. speaker: good morning everyone. i'm sorry. good afternoon for those who are central and eastern time. it is still morning here in the pacific. welcome to our first webinar of the winter spring series. we have an amazing line up of speakers here today to tell you about open textbook publishing and adoption. we hope that you can take this information become to your campuses and help your faculty to select high quality materials and help save your students money in the process.
we are clicking a little slow here today. i want to go through briefly for those that might be new in the black board collaborate system that we use here in the california community college system, the chat window and the participants are on your left-hand side of the screen. please feel free to use that chat window throughout the webinar to ask questions and so forth. we will hold the audio part of the questions until the end. we will try and answer the chat questions as they come on. please use it for presenters. if you have issues during the webinar,
feel free to contact the webinar people. i'll repeat the number. 1760, 744, 1150. at this time it's my pleasure to give you a quick introduction to speakers. i'm u n a daily from the open course work. our first speaker -- on slide. tell us about your job there. speaker: hello everyone. my name is c y r i l. i'm the library director.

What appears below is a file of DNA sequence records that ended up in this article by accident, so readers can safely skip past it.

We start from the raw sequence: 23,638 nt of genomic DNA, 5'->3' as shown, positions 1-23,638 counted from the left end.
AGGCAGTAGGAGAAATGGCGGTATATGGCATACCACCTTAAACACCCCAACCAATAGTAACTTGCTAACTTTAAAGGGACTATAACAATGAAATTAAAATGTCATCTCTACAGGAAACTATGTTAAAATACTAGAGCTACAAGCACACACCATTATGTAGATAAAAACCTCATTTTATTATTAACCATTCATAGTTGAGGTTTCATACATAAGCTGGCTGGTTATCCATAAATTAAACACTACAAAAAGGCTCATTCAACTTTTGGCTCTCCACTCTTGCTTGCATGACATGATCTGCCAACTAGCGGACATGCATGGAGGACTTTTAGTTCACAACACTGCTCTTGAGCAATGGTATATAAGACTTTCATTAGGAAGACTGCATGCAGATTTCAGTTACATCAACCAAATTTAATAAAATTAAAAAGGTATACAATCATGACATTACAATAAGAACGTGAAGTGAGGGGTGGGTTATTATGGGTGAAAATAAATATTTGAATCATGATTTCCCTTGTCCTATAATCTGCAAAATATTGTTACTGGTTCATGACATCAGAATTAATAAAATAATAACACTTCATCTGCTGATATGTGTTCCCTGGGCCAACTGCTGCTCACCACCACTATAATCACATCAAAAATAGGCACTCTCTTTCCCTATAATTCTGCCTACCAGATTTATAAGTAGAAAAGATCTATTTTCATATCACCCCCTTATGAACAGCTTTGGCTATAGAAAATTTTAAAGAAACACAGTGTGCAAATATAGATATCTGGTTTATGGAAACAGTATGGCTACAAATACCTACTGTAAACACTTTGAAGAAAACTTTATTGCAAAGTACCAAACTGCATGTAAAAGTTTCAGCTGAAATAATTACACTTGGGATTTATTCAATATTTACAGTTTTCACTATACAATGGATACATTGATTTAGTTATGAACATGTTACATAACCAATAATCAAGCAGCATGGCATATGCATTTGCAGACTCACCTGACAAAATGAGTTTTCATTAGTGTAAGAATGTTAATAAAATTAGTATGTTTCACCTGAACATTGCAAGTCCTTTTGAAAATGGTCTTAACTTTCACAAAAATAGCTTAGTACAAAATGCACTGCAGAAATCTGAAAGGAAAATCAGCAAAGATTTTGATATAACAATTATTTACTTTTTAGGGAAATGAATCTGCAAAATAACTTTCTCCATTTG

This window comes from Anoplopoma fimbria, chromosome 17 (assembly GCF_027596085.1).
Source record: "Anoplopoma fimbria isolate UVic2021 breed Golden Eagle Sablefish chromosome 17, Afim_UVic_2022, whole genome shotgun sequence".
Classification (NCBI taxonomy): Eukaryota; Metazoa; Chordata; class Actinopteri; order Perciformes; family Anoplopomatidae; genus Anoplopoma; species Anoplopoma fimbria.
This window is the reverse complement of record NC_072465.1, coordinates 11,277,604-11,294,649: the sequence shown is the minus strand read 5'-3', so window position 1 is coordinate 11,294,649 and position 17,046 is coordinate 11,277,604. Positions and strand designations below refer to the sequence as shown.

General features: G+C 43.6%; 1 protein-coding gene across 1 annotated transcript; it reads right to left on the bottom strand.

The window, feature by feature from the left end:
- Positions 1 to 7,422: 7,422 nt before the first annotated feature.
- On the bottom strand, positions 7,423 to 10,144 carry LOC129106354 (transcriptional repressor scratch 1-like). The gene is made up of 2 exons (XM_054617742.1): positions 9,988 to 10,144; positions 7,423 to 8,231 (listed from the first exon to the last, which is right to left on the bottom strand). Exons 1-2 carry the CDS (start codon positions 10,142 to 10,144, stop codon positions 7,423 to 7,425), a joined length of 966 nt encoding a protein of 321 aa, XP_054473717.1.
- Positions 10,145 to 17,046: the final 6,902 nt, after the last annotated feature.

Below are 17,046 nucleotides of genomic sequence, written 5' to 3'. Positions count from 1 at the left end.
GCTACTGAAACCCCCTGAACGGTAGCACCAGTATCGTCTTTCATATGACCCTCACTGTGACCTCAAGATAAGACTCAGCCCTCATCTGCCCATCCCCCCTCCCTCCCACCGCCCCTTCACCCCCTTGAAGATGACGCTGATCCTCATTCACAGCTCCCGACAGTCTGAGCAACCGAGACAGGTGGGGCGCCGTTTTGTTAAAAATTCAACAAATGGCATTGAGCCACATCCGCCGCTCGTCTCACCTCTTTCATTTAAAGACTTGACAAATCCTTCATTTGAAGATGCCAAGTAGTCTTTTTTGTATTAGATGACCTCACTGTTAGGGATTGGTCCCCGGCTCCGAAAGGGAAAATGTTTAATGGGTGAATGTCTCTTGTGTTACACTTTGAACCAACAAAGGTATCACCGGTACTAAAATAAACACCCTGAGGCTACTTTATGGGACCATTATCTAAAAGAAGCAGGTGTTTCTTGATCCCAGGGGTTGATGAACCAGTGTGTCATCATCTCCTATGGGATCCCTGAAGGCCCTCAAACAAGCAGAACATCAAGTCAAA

finest library staff working with great faculty here and across the world. speaker: thank you very much. thank you for being here today to talk about in a few minutes . one thing for those listening in today welcome and please introduce yourself in the chat window and let us know what institution you are with or organization. next up is david h a r r i s. editor in chief. speaker: my day job is busy. i work with the college and content
development team, department team and community to develop open education resources for our projects. speaker: all right. thank you for being with us today david. our third speaker is david -- chief information officer at university of minnesota. he is at a conference in new orleans today. tell us what you do back at the university of minnesota. speaker: good morning and good afternoon everyone. i'm the chief information officer at one of the colleges the college of education. i'm responsible for the i t services there. i spend vast majority of my time working
on technology issues. i'm executive director. that is what i'll talk about today. speaker: thank you for joining us today. i want to invite you to show us where you are on this globe here. the way you can do that is by picking up one of the little tools that are next to the star here and dropping that on your location on the globe. the star is in the little vertical tool bar in the middle. i got a mile face on the west coast. we have east coast folks. lovely. it looks like we have folks from florida and up in northwest. some folks
in canada i'm guessing. any folks in the center. down in texas. we have a pretty good -- it doesn't look like we have global folks today. maybe they will watch the archive. it should be available in about a week. before we get to the speed of the show today, our clicker is slow today. here is our agenda. i'll give you a brief introduction and we'll here from c y r i l first and